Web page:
Departments of Pathology, Immunology, and Laboratory Medicine, University of Florida College of Medicine, Gainesville, FL, USA.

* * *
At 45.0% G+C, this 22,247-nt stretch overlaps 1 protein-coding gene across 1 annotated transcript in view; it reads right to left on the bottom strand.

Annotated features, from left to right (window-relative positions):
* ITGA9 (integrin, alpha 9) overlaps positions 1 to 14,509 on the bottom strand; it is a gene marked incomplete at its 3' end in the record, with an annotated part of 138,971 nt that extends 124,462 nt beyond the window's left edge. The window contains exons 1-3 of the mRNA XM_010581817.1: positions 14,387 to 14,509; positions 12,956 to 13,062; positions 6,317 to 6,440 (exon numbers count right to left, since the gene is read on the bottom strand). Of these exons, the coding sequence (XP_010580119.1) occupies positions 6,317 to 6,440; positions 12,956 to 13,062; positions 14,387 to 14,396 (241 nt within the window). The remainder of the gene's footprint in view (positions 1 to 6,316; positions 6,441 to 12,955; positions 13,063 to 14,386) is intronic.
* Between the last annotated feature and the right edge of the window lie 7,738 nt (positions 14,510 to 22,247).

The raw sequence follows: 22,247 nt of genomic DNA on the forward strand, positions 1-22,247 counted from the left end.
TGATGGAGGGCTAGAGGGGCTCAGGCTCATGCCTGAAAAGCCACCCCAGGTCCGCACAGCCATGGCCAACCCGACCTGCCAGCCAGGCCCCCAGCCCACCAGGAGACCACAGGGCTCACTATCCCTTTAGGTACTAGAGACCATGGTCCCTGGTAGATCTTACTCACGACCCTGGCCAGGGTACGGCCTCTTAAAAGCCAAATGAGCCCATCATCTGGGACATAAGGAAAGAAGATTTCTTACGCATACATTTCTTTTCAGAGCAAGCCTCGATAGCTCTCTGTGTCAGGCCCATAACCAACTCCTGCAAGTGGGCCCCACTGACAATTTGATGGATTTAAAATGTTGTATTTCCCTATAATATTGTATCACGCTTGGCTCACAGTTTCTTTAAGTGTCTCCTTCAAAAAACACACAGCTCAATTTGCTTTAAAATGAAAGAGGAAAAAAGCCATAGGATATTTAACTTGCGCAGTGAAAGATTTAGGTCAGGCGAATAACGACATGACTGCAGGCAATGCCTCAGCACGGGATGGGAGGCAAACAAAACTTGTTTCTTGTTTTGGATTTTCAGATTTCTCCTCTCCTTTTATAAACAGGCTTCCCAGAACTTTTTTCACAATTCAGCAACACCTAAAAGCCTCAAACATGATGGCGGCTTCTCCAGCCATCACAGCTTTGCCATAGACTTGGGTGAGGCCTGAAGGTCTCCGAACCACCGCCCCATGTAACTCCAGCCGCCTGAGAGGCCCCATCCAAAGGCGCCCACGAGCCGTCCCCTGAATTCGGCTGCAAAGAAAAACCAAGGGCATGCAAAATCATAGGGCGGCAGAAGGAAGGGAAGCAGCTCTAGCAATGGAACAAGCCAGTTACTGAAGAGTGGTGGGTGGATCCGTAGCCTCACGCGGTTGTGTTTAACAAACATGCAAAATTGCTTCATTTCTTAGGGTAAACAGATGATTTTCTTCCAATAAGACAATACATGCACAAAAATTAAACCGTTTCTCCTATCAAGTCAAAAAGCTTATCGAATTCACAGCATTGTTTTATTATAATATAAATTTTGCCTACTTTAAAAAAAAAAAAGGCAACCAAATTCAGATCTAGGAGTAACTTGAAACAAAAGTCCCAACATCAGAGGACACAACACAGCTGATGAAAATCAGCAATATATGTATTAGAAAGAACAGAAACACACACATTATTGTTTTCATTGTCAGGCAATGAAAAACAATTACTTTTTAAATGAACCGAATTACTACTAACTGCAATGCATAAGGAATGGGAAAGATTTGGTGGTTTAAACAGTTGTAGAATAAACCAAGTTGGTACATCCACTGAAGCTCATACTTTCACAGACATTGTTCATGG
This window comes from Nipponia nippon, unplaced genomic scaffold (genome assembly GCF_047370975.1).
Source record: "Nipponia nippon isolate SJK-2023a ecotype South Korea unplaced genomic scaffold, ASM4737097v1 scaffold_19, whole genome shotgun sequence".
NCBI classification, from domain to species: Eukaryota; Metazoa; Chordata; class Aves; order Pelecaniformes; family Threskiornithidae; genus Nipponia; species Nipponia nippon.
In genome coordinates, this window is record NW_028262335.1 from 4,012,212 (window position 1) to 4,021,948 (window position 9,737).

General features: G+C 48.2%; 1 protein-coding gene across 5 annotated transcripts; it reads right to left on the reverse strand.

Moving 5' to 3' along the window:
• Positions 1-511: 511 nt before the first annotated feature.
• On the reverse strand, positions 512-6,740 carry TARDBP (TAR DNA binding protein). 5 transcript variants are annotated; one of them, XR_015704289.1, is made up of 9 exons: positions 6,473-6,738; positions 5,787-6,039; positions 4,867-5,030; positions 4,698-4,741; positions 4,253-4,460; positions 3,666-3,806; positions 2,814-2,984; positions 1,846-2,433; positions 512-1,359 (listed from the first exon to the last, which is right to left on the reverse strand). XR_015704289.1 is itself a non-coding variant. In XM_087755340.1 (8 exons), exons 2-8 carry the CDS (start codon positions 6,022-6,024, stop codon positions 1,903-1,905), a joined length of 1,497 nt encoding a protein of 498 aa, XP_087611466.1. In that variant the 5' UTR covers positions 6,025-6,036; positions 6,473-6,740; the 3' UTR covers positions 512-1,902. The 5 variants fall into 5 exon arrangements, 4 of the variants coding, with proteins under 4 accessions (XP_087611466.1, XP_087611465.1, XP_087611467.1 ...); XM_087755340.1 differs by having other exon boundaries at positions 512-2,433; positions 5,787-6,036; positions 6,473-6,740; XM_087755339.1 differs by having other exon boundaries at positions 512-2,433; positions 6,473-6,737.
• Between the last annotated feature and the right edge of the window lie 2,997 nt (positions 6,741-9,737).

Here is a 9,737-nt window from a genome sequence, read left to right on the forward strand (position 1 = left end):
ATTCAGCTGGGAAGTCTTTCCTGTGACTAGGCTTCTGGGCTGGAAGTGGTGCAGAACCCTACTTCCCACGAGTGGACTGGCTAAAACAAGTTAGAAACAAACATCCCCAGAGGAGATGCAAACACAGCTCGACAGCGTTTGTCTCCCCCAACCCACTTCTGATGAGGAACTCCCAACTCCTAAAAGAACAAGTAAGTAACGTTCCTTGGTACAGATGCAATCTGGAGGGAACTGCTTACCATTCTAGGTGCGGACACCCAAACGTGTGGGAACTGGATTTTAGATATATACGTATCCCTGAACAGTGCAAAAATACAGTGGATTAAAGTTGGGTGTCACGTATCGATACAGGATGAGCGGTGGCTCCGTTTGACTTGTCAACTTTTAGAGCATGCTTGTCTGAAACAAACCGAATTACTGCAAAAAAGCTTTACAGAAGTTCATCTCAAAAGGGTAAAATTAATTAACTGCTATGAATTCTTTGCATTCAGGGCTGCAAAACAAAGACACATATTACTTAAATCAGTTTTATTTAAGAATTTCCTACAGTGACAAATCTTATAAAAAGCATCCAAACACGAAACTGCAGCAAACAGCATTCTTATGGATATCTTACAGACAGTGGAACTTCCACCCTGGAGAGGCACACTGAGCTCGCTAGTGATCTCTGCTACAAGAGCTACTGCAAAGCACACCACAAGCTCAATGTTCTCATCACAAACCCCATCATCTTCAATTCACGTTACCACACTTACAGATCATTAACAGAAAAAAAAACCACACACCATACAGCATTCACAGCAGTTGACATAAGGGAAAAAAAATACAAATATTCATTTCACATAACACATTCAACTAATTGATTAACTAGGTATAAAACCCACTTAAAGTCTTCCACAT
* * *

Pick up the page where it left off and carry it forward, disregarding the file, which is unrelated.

Sorafenib has been used to treat advanced hepatocellular carcinoma (HCC), but the underlying molecular mechanisms remain controversial and why some patients do not respond to this therapy is poorly understood. In this study, we show that sorafenib triggers cell growth inhibition and apoptosis in HCC cells by directly targeting the mitochondria. Treatment with sorafenib induces rapid mitochondrial fragmentation, which is associated with the deregulation of mitochondria fusion-related protein optic atrophy 1 (OPA1). Exposure of cells or isolated mitochondria to sorafenib substantially induces cytochrome c release. Our data indicate that siRNA-mediated OPA1 knockdown significantly sensitizes HCC cells to sorafenib-induced apoptosis. Furthermore, sorafenib has no apparent apoptotic toxicity to normal human primary hepatocytes. Sorafenib inhibits HCC xenograft tumor growth in vivo and murine xenograft tumor tissue analysis reveals mitochondria fusion protein. OPA1 expression levels are strongly downregulated by sorafenib treatment. Western blotting evaluation of patient HCC with matched non-tumor tissue samples demonstrates that OPA1 expression is decreased in up to 40% of HCC patients. Taken together, we have shown that sorafenib suppresses the tumorigenesis of HCC through the induction of mitochondrial injury via OPA1. Our results provide new insights into the pathogenesis of HCC and suggest that OPA1 is a novel therapeutic target in patients with HCC.